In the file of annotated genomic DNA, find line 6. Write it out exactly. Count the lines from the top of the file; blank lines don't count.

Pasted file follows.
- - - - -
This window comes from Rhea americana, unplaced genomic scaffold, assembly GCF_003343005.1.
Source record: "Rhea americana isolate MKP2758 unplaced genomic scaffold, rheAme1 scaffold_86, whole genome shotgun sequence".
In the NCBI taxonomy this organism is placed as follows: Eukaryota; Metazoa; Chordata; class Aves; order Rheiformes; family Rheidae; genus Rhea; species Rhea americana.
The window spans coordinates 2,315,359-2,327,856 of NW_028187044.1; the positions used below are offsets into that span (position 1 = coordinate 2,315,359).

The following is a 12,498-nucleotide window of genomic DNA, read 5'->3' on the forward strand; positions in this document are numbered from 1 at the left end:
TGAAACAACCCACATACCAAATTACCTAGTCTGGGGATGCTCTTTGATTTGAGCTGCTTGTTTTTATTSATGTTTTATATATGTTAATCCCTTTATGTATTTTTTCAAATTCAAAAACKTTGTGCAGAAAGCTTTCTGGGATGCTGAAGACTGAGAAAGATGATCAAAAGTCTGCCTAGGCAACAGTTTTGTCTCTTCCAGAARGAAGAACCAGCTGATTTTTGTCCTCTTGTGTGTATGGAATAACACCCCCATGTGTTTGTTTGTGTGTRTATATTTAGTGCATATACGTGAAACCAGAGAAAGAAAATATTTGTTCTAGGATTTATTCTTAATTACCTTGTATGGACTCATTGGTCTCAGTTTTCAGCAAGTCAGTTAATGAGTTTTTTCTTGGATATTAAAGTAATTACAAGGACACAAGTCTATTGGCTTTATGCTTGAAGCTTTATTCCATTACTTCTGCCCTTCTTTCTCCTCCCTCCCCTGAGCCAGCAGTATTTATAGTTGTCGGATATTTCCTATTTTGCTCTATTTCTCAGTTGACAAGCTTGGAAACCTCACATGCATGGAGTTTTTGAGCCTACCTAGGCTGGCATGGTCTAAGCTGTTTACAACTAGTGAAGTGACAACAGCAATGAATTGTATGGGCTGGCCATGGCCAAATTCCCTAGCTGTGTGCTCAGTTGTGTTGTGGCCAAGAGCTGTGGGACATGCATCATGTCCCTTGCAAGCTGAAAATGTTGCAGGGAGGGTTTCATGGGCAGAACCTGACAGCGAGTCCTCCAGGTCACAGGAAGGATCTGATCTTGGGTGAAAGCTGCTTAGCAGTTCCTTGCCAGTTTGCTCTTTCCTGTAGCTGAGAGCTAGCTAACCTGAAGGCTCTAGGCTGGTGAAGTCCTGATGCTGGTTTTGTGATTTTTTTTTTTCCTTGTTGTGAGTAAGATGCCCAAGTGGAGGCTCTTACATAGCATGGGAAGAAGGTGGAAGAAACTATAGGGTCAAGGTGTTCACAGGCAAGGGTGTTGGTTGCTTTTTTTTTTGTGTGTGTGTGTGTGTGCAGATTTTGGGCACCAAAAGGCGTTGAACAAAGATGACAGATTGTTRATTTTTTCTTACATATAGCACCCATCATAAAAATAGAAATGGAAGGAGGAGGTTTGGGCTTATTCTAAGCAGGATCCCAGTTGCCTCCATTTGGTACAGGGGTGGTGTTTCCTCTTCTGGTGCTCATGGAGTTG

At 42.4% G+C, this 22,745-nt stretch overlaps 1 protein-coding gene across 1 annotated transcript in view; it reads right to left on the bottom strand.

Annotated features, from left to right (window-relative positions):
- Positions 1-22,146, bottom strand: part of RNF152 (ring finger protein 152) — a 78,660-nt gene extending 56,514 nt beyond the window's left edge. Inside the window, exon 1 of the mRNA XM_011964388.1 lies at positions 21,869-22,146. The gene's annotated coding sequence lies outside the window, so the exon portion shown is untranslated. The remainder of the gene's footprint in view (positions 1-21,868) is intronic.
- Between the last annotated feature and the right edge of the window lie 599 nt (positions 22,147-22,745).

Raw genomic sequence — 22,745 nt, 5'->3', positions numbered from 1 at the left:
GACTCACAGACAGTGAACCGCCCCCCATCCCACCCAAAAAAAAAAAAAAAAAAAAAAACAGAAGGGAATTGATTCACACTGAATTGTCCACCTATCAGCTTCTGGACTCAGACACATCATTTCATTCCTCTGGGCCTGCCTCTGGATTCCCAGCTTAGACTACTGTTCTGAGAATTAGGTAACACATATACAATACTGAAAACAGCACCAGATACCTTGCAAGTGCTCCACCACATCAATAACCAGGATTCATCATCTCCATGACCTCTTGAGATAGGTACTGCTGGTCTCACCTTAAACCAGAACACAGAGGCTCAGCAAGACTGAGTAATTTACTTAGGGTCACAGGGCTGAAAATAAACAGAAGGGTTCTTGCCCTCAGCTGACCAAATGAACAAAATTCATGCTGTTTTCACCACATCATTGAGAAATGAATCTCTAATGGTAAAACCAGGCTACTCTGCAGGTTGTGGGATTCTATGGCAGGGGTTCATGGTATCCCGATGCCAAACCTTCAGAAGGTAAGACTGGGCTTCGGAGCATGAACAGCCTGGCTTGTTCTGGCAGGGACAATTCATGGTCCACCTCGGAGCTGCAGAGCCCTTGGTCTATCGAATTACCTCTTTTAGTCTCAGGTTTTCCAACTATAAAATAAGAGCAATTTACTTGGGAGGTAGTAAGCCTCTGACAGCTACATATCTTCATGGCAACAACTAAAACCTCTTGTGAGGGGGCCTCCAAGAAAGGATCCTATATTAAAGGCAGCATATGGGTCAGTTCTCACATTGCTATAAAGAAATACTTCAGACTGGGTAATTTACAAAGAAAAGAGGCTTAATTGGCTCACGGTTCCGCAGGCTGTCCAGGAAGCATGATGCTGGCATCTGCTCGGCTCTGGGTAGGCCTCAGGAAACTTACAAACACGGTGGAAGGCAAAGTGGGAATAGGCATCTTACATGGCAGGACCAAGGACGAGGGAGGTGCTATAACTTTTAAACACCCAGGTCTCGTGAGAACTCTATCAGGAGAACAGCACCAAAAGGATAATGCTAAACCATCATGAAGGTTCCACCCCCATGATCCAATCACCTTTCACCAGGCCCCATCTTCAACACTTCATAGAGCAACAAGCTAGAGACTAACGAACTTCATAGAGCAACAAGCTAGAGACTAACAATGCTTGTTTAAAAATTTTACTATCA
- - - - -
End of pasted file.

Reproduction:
TGAAACAACCCACATACCAAATTACCTAGTCTGGGGATGCTCTTTGATTTGAGCTGCTTGTTTTTATTSATGTTTTATATATGTTAATCCCTTTATGTATTTTTTCAAATTCAAAAACKTTGTGCAGAAAGCTTTCTGGGATGCTGAAGACTGAGAAAGATGATCAAAAGTCTGCCTAGGCAACAGTTTTGTCTCTTCCAGAARGAAGAACCAGCTGATTTTTGTCCTCTTGTGTGTATGGAATAACACCCCCATGTGTTTGTTTGTGTGTRTATATTTAGTGCATATACGTGAAACCAGAGAAAGAAAATATTTGTTCTAGGATTTATTCTTAATTACCTTGTATGGACTCATTGGTCTCAGTTTTCAGCAAGTCAGTTAATGAGTTTTTTCTTGGATATTAAAGTAATTACAAGGACACAAGTCTATTGGCTTTATGCTTGAAGCTTTATTCCATTACTTCTGCCCTTCTTTCTCCTCCCTCCCCTGAGCCAGCAGTATTTATAGTTGTCGGATATTTCCTATTTTGCTCTATTTCTCAGTTGACAAGCTTGGAAACCTCACATGCATGGAGTTTTTGAGCCTACCTAGGCTGGCATGGTCTAAGCTGTTTACAACTAGTGAAGTGACAACAGCAATGAATTGTATGGGCTGGCCATGGCCAAATTCCCTAGCTGTGTGCTCAGTTGTGTTGTGGCCAAGAGCTGTGGGACATGCATCATGTCCCTTGCAAGCTGAAAATGTTGCAGGGAGGGTTTCATGGGCAGAACCTGACAGCGAGTCCTCCAGGTCACAGGAAGGATCTGATCTTGGGTGAAAGCTGCTTAGCAGTTCCTTGCCAGTTTGCTCTTTCCTGTAGCTGAGAGCTAGCTAACCTGAAGGCTCTAGGCTGGTGAAGTCCTGATGCTGGTTTTGTGATTTTTTTTTTTCCTTGTTGTGAGTAAGATGCCCAAGTGGAGGCTCTTACATAGCATGGGAAGAAGGTGGAAGAAACTATAGGGTCAAGGTGTTCACAGGCAAGGGTGTTGGTTGCTTTTTTTTTTGTGTGTGTGTGTGTGTGCAGATTTTGGGCACCAAAAGGCGTTGAACAAAGATGACAGATTGTTRATTTTTTCTTACATATAGCACCCATCATAAAAATAGAAATGGAAGGAGGAGGTTTGGGCTTATTCTAAGCAGGATCCCAGTTGCCTCCATTTGGTACAGGGGTGGTGTTTCCTCTTCTGGTGCTCATGGAGTTG